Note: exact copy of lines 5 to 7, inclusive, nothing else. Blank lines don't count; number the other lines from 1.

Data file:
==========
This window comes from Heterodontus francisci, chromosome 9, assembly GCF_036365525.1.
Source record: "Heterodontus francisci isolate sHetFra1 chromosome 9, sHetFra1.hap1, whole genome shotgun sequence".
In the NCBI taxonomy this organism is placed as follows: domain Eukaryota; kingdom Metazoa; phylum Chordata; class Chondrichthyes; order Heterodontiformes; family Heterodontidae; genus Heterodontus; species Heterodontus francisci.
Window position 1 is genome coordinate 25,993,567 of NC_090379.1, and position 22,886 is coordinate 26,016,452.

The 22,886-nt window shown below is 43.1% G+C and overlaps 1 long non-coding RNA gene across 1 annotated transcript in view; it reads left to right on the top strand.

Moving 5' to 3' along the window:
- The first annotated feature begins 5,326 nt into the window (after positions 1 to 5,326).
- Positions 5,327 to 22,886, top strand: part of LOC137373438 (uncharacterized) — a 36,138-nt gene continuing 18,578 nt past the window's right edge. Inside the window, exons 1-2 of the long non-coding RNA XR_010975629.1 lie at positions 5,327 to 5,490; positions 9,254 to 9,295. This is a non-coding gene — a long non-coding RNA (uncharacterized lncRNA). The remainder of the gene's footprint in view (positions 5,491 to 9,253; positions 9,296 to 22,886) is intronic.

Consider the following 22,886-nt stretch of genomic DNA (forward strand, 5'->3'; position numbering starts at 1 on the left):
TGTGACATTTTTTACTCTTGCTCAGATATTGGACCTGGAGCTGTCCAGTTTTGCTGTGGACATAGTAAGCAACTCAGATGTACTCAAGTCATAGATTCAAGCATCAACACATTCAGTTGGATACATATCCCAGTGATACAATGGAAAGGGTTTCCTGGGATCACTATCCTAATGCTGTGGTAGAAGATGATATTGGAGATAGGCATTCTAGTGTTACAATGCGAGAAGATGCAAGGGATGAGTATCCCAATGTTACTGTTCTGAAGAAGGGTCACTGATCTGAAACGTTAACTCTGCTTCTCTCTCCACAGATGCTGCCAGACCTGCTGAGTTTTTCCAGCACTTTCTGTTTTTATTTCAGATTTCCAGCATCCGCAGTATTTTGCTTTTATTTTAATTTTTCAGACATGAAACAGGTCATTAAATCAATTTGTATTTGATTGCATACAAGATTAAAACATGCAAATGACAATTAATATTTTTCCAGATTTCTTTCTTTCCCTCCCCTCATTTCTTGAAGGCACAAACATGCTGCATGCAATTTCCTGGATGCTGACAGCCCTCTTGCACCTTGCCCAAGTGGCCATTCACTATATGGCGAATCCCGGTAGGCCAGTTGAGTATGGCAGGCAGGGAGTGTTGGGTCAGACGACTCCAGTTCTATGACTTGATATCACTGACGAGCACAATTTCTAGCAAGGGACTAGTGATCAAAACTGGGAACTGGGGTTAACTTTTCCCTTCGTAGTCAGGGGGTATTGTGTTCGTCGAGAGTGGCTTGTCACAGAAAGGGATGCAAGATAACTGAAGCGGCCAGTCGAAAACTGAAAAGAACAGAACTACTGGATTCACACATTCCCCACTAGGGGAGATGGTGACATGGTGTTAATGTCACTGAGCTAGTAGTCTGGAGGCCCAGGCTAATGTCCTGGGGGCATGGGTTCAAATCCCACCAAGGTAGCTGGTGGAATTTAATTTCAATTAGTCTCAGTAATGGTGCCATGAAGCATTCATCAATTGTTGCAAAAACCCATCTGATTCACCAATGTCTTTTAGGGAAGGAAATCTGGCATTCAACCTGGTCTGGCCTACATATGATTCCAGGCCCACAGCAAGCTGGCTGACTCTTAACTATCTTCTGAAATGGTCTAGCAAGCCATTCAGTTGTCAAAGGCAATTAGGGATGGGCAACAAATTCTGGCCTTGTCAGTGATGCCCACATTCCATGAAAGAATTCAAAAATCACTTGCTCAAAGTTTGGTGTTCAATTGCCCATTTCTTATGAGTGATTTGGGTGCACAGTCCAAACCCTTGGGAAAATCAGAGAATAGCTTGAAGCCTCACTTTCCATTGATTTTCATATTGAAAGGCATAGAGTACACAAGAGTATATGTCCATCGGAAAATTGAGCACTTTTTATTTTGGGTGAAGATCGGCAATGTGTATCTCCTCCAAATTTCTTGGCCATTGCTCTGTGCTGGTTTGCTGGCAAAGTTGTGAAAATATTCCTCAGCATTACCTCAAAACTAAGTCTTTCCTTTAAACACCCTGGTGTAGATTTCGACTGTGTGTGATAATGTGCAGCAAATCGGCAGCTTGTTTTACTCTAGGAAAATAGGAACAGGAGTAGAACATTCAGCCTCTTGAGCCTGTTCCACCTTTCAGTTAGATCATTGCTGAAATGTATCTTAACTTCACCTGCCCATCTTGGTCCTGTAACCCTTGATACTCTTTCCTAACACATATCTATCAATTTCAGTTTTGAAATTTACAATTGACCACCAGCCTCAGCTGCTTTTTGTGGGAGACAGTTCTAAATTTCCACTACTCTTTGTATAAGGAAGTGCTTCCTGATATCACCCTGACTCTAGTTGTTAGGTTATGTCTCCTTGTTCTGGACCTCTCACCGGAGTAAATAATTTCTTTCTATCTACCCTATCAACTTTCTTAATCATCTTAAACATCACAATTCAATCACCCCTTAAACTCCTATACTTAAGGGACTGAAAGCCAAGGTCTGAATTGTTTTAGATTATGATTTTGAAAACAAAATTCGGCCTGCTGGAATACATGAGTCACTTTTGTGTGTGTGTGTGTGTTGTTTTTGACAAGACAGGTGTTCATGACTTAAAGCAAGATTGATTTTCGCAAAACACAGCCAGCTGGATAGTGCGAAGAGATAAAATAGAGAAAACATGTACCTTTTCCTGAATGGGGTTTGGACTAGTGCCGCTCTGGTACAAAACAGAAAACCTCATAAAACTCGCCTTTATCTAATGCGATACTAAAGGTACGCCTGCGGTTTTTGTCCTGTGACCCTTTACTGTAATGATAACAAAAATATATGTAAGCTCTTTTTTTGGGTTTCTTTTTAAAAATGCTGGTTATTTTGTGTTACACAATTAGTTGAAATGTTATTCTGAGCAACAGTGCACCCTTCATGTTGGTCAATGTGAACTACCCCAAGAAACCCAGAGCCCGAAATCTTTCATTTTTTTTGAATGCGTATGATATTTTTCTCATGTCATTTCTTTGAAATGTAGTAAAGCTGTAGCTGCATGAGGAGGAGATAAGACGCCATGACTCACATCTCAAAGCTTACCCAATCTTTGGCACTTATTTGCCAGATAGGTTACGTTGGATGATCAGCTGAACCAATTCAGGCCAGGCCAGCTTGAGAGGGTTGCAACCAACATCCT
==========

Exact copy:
The 22,886-nt window shown below is 43.1% G+C and overlaps 1 long non-coding RNA gene across 1 annotated transcript in view; it reads left to right on the top strand.

Moving 5' to 3' along the window:
- The first annotated feature begins 5,326 nt into the window (after positions 1 to 5,326).